During localized flooding brought on by Hurricane Joaquin during October of 2015, a reporter out covering the weather almost stepped on what he thought was a pile of mud but turned out to be an “island” of fire ants floating along the surface of flood waters.
Although fire ants are found across much of North America, not everyone is aware of their unique response to heavy rains and flood conditions. Since fire ants make their homes in the ground, they understandably react in extreme ways when those homes are threatened by floodwaters. When threatened by water, ants latch on to one another, weaving their bodies together into a sort of raft made entirely out of members of their own colonies.
Due to the tightly knit “weave” of the ants, water cannot penetrate the raft allowing the ants to stay dry. This water-tight nature provides the raft with the buoyancy force necessary to float. (Ant Lab)
The water-tight raft does more than just help the ants stay buoyant: it also allows them to create air pockets that keep them from drowning. Since they can, in effect, carry their own air supply around with them, they are able to stay afloat this way for days or even weeks. It’s as ingenious as it is alarming.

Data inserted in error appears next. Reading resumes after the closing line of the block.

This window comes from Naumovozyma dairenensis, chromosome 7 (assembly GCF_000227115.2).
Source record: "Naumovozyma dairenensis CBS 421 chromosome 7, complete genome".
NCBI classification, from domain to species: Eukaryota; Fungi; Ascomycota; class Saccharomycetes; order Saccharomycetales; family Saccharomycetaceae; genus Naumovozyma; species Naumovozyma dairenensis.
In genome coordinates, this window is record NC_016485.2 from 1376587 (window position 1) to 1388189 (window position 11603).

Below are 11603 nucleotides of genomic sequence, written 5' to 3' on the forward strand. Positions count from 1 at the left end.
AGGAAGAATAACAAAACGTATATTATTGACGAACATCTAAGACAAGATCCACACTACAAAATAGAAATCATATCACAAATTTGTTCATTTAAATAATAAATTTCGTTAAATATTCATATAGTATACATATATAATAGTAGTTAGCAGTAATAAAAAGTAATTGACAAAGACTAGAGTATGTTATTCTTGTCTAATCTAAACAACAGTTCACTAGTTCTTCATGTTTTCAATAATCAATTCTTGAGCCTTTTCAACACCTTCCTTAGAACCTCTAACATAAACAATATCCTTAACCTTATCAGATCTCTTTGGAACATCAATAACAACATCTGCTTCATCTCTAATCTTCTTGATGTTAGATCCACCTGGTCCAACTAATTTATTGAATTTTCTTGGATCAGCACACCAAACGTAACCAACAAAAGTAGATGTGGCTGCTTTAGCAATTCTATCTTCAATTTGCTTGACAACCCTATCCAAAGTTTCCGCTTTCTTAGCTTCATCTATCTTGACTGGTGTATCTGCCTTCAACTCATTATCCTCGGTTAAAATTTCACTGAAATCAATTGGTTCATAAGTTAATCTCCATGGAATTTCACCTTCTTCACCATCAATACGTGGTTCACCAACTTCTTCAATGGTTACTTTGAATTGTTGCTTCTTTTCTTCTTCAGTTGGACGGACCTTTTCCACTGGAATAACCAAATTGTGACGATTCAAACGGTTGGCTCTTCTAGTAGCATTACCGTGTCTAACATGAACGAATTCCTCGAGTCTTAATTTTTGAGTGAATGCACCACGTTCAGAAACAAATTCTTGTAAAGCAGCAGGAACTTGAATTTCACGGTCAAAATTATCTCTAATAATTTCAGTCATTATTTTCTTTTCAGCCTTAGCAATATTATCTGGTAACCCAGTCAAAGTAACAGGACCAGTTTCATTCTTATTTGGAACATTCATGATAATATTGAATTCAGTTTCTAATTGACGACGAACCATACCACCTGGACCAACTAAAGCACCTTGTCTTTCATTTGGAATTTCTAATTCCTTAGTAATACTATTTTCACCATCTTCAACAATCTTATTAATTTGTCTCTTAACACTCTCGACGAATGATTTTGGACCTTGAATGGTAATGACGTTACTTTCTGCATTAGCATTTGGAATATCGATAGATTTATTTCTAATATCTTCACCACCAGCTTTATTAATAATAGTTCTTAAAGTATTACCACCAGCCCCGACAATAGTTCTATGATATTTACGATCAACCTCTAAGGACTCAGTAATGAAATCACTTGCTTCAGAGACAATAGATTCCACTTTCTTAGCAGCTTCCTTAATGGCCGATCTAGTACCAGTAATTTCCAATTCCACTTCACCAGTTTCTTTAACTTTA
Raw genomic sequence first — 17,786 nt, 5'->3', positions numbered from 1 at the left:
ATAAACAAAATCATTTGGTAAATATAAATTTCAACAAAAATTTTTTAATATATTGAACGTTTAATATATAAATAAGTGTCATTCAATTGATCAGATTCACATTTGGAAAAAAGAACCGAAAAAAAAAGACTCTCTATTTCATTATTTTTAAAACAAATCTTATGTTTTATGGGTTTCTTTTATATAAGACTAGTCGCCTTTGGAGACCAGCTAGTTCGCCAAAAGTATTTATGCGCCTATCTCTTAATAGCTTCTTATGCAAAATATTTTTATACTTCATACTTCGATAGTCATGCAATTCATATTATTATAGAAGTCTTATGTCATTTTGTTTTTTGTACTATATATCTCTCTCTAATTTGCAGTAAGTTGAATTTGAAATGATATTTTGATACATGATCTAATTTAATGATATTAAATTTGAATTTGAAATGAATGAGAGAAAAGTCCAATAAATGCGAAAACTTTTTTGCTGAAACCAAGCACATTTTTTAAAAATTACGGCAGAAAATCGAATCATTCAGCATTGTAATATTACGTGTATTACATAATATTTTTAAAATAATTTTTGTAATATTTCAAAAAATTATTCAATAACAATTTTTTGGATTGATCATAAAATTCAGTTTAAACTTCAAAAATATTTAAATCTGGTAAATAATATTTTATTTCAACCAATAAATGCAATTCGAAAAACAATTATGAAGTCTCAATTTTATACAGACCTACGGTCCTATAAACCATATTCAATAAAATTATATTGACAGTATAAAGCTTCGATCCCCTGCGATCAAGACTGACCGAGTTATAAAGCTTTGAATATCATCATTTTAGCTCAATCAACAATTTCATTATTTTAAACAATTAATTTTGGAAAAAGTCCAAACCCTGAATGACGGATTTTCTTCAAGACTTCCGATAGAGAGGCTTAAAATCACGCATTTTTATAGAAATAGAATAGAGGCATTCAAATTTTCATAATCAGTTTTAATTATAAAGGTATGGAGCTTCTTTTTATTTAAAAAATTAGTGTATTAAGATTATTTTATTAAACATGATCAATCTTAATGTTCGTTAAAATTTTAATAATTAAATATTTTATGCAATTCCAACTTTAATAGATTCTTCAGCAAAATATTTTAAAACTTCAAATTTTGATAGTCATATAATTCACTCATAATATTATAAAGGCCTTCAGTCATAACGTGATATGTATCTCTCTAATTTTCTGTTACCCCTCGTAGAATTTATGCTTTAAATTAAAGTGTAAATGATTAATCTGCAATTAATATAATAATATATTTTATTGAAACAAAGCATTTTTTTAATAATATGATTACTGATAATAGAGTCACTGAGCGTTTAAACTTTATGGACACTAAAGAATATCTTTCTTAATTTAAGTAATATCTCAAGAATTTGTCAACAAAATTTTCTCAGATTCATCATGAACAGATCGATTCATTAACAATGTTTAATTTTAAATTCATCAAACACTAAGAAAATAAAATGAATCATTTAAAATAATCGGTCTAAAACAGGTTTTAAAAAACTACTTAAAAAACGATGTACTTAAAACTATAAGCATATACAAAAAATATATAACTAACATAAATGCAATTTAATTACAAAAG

If you live in part of the country that’s impacted by fire ants, be sure to educate yourselves their habits in the face of heavy rains and flood waters. If you don’t you could place yourself in danger of interacting with one of these floating “rafts” of fire ants. Imagine stepping on one or brushing up against one by mistake while wading: those ants would consider you a godsend and begin heading to higher ground immediately.
To keep your home and yard fire-ant free, make sure to consult with a pest control professional today.